In this talk, I will describe work that makes it possible to
prove functional correctness of proof checkers down to the
machine code that runs them. I have worked on (and have
supervised work on) several checkers. In this talk, I'll focus
on (1) my work on proving endtoend correctness of Jared
Davis's Milawa prover, and (2) recent work on a LPR/LRAT checker
for UNSAT proofs. My talk will include a description of the
CakeML project, which was the context of (2). I will use demos
to show what the tools look like when running.

Friday Oct 15 at 10:00
Logicbased explainable AI
(video)
(Alexey Ignatiev, Monash University)
Explainable artificial intelligence (XAI) represents arguably
one of the most crucial challenges being faced by the area of AI
these days. Although the majority of approaches to XAI are of
heuristic nature, recent work proposed the use of abductive
reasoning to computing provably correct explanations for machine
learning (ML) predictions. The proposed rigorous approach was
shown to be useful not only for computing trustable explanations
but also for reasoning about explanations computed
heuristically. It was also applied to uncover a close
relationship between XAI and verification of ML models. This
talk will overview the advances of the rigorous logicbased
approach to XAI as well as the use of reasoning in devising
interpretable rulebased ML models including decision trees,
decision sets, and decision lists.

Monday Oct 4 at 14:00
Monotone arithmetic lower bounds via communication complexity
(video)
(Arkadev Chattopadhyay, Tata Institute of Fundamental Research, Mumbai)
How much power does negation or cancellation provide to
computation? This is a fundamental question in theoretical
computer science that appears in various parts: in Boolean
circuits, arithmetic circuits and also in communication
complexity. I will talk about some new connections between the
latter two fields and their applications to extend two classical
results from four decades ago:

Valiant (1979) showed that monotone arithmetic circuits are
exponentially weaker than general circuits for computing
monotone polynomials. Our first result gives a qualitatively
more powerful separation by showing an exponential separation
between general monotone circuits and constantdepth
multilinear formulas. Neither such a separation between general
formulas and monotone circuits, nor a separation between
multilinear circuits and monotone circuits were known
before. Our result uses the recent counterexample to the
LogApproximateRank Conjecture in communication complexity.

Jerrum and Snir (1982) also obtained a separation between the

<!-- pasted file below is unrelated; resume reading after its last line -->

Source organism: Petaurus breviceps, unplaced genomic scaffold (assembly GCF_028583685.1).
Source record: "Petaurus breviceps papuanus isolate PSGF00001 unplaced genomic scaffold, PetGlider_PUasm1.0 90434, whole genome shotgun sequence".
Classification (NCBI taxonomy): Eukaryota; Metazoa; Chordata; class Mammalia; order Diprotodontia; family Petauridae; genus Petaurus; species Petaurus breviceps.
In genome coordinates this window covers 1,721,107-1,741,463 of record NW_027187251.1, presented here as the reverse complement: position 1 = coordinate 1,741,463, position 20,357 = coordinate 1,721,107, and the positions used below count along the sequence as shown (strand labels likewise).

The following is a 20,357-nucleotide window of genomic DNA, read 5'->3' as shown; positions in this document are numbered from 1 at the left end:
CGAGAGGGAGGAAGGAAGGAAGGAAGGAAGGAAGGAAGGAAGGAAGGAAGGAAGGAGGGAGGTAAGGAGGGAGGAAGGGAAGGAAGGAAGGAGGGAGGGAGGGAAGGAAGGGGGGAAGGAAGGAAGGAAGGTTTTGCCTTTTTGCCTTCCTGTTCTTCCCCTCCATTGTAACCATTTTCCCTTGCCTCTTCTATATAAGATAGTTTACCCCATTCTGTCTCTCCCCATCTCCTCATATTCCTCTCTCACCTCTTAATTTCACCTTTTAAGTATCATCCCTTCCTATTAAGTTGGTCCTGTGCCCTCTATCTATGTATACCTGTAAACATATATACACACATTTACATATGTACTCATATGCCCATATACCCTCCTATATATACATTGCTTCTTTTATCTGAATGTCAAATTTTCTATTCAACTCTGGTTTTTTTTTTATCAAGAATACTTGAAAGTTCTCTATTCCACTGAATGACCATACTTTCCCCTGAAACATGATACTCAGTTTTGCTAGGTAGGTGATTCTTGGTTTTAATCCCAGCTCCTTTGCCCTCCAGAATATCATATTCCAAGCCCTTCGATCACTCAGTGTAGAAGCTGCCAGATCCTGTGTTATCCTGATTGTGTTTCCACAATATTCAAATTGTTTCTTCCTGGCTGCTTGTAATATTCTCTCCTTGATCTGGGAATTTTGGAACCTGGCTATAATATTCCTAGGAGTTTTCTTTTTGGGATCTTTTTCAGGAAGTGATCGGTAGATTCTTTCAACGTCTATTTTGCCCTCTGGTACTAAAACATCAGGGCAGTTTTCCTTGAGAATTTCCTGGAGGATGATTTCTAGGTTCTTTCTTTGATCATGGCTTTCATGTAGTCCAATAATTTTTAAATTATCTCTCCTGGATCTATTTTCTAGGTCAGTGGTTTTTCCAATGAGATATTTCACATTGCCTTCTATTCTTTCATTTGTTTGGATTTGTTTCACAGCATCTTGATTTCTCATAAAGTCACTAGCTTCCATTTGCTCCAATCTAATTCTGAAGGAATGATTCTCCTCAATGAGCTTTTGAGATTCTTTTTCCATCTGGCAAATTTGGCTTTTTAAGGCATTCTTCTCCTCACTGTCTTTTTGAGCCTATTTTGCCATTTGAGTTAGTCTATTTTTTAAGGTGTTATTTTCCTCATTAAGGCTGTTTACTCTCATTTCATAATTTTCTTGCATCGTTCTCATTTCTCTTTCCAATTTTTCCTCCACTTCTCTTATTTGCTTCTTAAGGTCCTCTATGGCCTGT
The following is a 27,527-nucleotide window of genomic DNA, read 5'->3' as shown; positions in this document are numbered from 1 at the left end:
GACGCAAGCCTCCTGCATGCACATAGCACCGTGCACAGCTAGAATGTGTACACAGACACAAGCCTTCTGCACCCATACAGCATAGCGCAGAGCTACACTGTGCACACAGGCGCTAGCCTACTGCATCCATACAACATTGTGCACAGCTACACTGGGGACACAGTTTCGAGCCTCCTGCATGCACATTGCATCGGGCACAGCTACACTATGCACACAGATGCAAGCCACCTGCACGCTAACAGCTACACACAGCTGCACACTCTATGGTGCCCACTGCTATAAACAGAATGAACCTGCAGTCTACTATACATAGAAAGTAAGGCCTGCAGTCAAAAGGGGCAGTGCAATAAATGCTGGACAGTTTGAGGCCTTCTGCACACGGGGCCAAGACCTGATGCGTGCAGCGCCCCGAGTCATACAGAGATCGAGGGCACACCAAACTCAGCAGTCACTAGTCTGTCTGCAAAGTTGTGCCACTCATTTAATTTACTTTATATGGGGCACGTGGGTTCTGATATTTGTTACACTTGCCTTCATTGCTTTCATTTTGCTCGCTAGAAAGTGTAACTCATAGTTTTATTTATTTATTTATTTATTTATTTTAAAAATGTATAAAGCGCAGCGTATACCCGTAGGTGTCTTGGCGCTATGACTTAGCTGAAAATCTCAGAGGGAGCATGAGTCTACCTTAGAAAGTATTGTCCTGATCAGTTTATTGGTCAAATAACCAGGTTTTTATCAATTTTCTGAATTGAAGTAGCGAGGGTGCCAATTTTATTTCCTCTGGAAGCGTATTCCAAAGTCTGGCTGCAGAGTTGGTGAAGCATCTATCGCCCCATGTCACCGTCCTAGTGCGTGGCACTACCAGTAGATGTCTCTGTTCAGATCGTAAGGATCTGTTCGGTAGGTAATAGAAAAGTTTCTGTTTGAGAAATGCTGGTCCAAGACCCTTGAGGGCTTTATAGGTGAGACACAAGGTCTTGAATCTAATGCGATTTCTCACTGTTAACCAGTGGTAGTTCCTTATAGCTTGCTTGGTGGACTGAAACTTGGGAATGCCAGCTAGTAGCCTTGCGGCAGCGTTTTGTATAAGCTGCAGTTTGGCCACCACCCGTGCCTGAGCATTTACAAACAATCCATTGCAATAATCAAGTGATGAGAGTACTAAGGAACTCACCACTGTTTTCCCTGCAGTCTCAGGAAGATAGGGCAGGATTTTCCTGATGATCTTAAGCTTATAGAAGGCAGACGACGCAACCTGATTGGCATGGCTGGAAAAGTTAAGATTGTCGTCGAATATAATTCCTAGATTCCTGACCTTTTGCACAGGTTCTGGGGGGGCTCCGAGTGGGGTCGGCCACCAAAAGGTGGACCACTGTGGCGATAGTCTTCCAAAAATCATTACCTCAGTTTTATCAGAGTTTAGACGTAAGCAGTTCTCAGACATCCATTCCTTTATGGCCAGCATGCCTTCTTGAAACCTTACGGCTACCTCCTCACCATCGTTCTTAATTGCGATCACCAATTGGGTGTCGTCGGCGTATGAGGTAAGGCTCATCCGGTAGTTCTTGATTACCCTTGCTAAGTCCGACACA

powers of general circuits and monotone ones via a different
polynomial, i.e. the spanning tree polynomial (STP), a
polynomial that is well known to be in
VP, using nonmultilinear cancellations of determinantal
computation. We provide the first extension of this result to show
that the STP remains "robustly hard" for monotone circuits in the
sense of Hrubes' recent notion of epsilonsensitivity. The latter
result is proved via formulating a discrepancy method for monotone
arithmetic circuits that seems independently interesting.
We will discuss several open problems arising from these results.
(The seminar is based on joint works with Rajit Datta, Utsab Ghosal and
Partha Mukhopadhyay.)

Monday Sep 20 at 14:00
KRW composition theorems via lifting
(video)
(Or Meir, University of Haifa)
One of the major open problems in complexity theory is proving
superlogarithmic lower bounds on the depth of circuits (i.e., separating
P from NC^{0}).
Karchmer, Raz, and Wigderson (Computational
Complexity 5(3/4), 1995) suggested approaching this problem by proving
that depth complexity behaves "as expected" with respect to
composition of functions. They showed that the validity of this
conjecture would separate
P from NC^{0}.
Several works have made
progress toward resolving this conjecture by proving special cases. In
particular, these works proved the KRW conjecture for every outer
function, but only for few inner functions. Thus, it is an important
challenge to prove the KRW conjecture for a wider range of inner
functions.
In this work, we extend significantly the range of inner
functions that can be handled. First, we consider the monotone
version of the KRW conjecture. We prove it for every monotone
inner function whose depth complexity can be lower bounded via a
querytocommunication lifting theorem. This allows us to handle
several new and wellstudied functions such as the
stconnectivity, clique, and generation functions.
In order to carry this progress back to the nonmonotone
setting,we introduce a new notion of semimonotone composition,
which combines the nonmonotone complexity of the outer function
with the monotone complexity of the inner function. In this
setting, we prove the KRW conjecture for a similar selection of
inner functions, but only for a specific choice of the outer
function.

Friday Sep 17 at 14:15
Estimating the size of unions of sets in streaming model
(video)
(Kuldeep S. Meel, National University of Singapore)
Feeling tired of complicated theorems with complicated proofs?
Fret not; this week will be different: A simple theorem with a simpler
proof for a general problem. I will make a case for our PODS21 paper
to be the simplest paper ever accepted at PODS.
A set is Delphic if it supports efficient membership, sampling, and
counting calls. The notion of Delphic sets captures several wellknown
problems, such as Klee's measure, distinct elements, and model
counting of DNF formulas. We will discuss estimation of the size of
the union of Delphic sets wherein each set is implicitly (and
succinctly) represented, and comes in a streaming fashion.
The primary contribution of our work is a simple, elegant, and